2. Describing Words with Adjectives

Constructing a simple noun-adjective sentence in Arabic couldn’t be easier. You simply put the words in the same order you would in an English sentence. 

The only thing you have to remember for this Arabic sentence construction is that adjectives need to agree with their nouns in number and gender.

  • “Wow, this bag is heavy!”
    هَذا الكيسُ ثَقيل!
    haḏā al-kīsu ṯaqīl!

  • “The sunset is beautiful.”
    الغُروبُ جَميل.
    al-ġurūbu ǧamīl.

  • “Your food is super-tasty!”
    طَعامُكَ لَذيذٌ جِدّاً!
    ṭaʿāmuka laḏīḏun ǧiddan!

  • “Your speech yesterday was brilliant.”
    خِطابُكَ البارِحَة كانَ رائِعاً.
    ḫiṭābuka al-bāriḥah kāna rāʾiʿan.

  • “I heard the new movie was terrible.”
    سَمِعتُ بِأَنَّ الفيلم الجَديدَ كارِثِيّ.
    samiʿtu biʾanna al-fīlm al-ǧadīda kāriṯiyy.

3. Saying “I Want” in Arabic


Pizza, Wings, and Pasta

As a visitor to an Arabic-speaking country, you’ll definitely get a lot of mileage out of this Arabic sentence pattern. Simply take the verb ُأُريد (ʾurīdu) and add a noun or verb after it.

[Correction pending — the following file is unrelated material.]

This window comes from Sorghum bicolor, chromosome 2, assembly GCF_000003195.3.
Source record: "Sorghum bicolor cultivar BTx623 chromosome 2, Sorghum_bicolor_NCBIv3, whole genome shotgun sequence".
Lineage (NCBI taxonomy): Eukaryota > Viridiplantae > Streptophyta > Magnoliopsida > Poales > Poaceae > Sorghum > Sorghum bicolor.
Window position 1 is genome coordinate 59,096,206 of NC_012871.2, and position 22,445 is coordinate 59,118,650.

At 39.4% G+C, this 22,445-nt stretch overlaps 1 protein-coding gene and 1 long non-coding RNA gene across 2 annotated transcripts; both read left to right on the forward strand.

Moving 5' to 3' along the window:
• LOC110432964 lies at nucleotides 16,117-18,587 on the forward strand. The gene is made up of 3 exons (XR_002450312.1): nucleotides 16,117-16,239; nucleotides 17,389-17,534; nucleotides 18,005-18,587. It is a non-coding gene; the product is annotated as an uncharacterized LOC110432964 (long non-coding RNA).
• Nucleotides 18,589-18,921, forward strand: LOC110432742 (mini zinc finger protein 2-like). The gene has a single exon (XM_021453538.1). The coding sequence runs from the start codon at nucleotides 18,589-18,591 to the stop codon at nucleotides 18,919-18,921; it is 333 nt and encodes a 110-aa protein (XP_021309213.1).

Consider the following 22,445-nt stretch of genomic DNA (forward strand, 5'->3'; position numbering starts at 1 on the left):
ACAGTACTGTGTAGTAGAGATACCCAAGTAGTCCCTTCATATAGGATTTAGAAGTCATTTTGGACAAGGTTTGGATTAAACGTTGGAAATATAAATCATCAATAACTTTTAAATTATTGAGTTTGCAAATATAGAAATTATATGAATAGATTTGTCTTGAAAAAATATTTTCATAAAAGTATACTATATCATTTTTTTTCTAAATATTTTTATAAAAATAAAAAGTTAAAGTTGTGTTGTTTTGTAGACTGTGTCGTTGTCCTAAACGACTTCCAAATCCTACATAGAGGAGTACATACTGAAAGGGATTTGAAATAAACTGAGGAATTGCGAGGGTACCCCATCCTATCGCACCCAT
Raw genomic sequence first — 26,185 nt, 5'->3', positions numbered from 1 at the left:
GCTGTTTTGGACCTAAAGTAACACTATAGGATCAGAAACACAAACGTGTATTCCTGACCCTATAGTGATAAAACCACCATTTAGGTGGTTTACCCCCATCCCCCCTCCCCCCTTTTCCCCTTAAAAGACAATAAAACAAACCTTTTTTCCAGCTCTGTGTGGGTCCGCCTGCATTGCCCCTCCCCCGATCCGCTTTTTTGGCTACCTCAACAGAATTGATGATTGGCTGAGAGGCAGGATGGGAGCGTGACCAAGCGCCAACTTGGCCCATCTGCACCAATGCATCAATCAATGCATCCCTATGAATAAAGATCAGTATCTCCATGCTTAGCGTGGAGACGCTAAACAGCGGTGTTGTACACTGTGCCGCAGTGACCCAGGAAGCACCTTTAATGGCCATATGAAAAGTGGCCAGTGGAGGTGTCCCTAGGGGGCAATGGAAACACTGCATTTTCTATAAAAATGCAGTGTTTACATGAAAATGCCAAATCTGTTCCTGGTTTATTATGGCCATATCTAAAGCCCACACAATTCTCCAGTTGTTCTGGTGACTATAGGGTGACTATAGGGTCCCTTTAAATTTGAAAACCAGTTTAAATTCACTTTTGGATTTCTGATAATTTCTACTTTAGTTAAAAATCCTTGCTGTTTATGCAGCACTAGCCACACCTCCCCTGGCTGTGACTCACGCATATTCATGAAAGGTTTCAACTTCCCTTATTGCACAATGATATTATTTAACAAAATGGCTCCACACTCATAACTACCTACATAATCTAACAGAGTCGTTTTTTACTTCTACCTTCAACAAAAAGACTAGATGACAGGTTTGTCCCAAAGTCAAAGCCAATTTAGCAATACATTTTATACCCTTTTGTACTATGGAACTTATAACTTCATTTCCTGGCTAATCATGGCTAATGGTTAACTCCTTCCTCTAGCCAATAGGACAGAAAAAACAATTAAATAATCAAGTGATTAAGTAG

• “I want that pizza.”
    أُريدُ تِلكَ البيتزا.
    ʾurīdu tilka al-bītzā.

  • I want a cold drink.”
    أُريدُ مَشروباً بارِداً.
    ʾurīdu mašrūban bāridan.

  • “I want to go home.”
    أُريدُ أَن أَذهَبَ إلى المَنزِل.
    ʾurīdu ʾan ʾaḏhaba ʾilā al-manzil.

In English, we use a different verb form (“want” / “would like”) to be more polite. In Arabic, the verb doesn’t change, but we add on extra phrases to pad out the sentence with extra politeness markers.

  • “Please, I want the book about cats.”
    لَوْ سَمَحت، أُريدُ الكِتابَ المُتَعَلِّق بِالقِطَط.
    law samaḥt, ʾurīdu al-kitāba al-mutaʿalliq bilqiṭaṭ.

  • “If you wouldn’t mind, I want another piece of bread.”
    إذا كُنتَ لا تُمانِع، أُريدُ قِطعَةَ خُبزٍ أُخرى.
    ʾiḏā kunta lā tumāniʿ, ʾurīdu qiṭʿaẗa ḫubzin ʾuḫrā.

4. Saying “I Need” in Arabic

أَحْتَاج (ʾaḥtāǧu) is the verb meaning “need” in Arabic, and the sentence pattern is:

ʾaḥtāǧu + ilā + noun

ʾaḥtāǧu means “I need,” ilā  is a preposition meaning “for” or “to,” and then comes the noun of your choice.

  • “I need a new laptop.”
    أَحتاجُ إلى حاسوبٍ جَديد.
    ʾaḥtāǧu ʾilā ḥāsūbin ǧadīd.

  • “You will need a pencil for the exam.”
    سَوْفَ تَحتاجُ إلى قَلَمٍ رَصاص لِلاِمتِحان.
    sawfa taḥtāǧu ʾilā qalamin raṣāṣ lilimtiḥān.